While I struggled to fix the problems in my novel, I faced numerous setbacks that ground its progress to a halt. Like a lot of people in the 1990s, I was relying more on technology. Before I got a computer, I used a small laptop word processor and saved all my files on a floppy disc (remember those old relics?). It was a primitive machine but it performed all the necessary functions. Back then I was strangely confident in technology. I foolishly thought it was more reliable than a good old-fashioned hard copy manuscript ripped straight from a typewriter. You can’t destroy a floppy disc as easily as you can paper. It was all there, stored in a single file on a hard piece of plastic.

God, was I ever stupid!

One night before dinner I decided to work on my novel. I slid the floppy disc into the slot of my WP and clicked on my file. As it came up on screen, I realized something was wrong. My novel had been replaced by strings of squares and alphabetical and numerical gibberish. I frowned and scrolled down the entire page, growing more panicked. I exited the file and ejected the disc. After confirming that it was still in rewritable mode, I slid the disc back in again. Still the same problem. The disc was corrupted. My entire manuscript was gone. All those days, weeks, and months of hard work gone.

907781I wanted to toss the WP across the room. Instead I cried. I was frustrated and angry at myself, at technology, and the world in general. I had spent years conceiving, dreaming, planning, researching and writing this novel and now it all came to nothing.

Yet the more bad luck pushed at me, the more I pushed back. In an interview, Ellison, regarding his second novel, stated that “I managed to keep going with it, I guess, because there was nothing else to do.” I found myself in a similar dilemma. I wanted to write this novel so badly that I was determined to see it through to the end because I really had no other choice.

Needing space and clarity, I decided to put my novel aside and work on other writing projects. I had even begun submitting a few stories to magazines and journals. None of them were accepted, but I kept writing and developing my craft. I also started to read more. I bought an eclectic mix of novels and short story anthologies, learning as much from them as I could.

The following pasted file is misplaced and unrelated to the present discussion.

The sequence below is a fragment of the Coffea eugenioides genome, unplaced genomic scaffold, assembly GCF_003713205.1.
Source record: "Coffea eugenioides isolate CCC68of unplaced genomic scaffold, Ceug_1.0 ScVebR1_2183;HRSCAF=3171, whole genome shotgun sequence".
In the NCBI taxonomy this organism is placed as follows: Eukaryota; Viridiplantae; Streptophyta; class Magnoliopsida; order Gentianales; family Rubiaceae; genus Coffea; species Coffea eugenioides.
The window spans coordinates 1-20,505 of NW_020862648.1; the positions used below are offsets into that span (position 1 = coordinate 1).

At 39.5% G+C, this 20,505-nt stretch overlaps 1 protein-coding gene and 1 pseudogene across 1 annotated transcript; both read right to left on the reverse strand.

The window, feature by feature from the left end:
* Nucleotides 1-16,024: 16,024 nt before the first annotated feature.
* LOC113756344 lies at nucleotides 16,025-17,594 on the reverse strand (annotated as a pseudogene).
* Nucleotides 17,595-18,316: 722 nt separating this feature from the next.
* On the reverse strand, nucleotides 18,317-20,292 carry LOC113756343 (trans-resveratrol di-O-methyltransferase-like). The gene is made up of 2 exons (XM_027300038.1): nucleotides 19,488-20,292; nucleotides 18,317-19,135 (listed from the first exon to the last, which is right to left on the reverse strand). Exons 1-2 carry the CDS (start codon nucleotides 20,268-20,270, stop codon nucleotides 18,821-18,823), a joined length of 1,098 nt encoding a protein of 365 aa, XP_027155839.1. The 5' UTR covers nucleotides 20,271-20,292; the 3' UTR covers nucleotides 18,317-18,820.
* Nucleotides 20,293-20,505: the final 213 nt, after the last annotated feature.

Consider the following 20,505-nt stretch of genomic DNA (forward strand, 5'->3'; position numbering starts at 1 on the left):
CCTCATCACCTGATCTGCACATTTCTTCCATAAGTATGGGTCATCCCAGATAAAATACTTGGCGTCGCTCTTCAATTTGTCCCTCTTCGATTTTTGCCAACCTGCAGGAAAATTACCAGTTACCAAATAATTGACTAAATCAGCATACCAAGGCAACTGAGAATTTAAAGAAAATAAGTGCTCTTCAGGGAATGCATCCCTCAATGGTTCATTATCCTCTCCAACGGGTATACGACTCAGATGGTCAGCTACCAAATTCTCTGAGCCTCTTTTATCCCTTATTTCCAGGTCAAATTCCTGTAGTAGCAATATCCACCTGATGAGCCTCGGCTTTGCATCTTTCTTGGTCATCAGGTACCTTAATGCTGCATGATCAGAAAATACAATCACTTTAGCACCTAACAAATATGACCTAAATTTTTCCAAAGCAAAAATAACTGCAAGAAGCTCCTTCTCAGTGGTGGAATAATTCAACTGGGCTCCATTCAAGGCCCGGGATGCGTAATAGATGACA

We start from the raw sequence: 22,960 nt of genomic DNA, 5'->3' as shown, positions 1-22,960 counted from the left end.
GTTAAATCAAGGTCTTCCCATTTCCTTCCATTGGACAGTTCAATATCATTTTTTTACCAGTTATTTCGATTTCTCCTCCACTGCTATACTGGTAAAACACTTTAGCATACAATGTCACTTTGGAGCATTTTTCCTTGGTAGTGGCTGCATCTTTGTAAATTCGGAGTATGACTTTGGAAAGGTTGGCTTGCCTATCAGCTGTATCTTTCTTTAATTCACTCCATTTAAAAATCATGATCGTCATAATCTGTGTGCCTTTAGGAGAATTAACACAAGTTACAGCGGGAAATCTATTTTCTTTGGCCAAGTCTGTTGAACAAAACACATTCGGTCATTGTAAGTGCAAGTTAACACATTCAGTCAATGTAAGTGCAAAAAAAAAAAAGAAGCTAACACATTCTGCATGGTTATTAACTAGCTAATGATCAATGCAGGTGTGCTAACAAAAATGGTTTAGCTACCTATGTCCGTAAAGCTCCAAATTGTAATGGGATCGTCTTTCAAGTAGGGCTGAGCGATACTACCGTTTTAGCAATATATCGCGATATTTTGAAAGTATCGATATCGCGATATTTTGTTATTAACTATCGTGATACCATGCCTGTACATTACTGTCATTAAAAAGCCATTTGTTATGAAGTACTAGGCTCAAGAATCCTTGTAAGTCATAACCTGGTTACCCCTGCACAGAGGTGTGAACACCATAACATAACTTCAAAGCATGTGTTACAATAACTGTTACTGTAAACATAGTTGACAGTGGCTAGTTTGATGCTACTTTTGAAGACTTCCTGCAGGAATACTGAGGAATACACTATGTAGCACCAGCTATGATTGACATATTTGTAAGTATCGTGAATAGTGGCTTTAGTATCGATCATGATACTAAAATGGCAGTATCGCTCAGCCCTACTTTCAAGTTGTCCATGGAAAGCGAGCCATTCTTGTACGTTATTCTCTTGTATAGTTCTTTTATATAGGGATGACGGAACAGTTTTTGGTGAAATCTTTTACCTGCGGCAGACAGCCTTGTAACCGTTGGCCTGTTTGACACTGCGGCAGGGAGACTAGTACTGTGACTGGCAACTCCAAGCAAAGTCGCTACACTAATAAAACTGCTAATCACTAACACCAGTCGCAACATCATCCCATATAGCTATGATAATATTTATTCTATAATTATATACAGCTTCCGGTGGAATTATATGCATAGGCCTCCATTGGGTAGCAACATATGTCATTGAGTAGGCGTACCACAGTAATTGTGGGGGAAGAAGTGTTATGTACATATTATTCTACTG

Still my thoughts drifted back to my novel. It rattled around in my head while I browsed in a bookstore, walked down the street, or rode the train to work. I’d jot down a few lines in my journal, knowing that I was going to start climbing that mountain again.

This time I tried a different strategy. I shared my short stories and fragments of my novel with coworkers and later joined a workshop. After I started attending school, I felt confident enough to workshop my work-in-progress. In a class of nearly forty, I read aloud the prologue to my novel. The response was encouraging. People loved the rich details and the humor.

It was the encouragement I needed to continue working on my novel. Everyday I wrote, balancing my time between classes and family, until I finally finished. When I wrote the last sentence, I leaned back in my chair and shrugged. I expected to feel something––elation, relief, joy––but instead felt nothing. In fact, it seemed rather anticlimactic. I was done, but I knew I wasn’t finished.

During my last semester at San Francisco State University, I took an independent study class with the Head11741 of the Creative Writing Department. I was to work one-on-one with her to plan and write a specific project. I chose my novel. Though I had a completed draft, I needed guidance on how to revise it. I sent her a synopsis and the first fifty pages. Her response was unequivocal. It was too long. She was right. At that point, it had tipped past a thousand pages. No publisher was going to take a chance on a debut fiction that was longer than three hundred. I’d heard this advice before, but it was the first time I took it seriously. I needed to butcher this thing.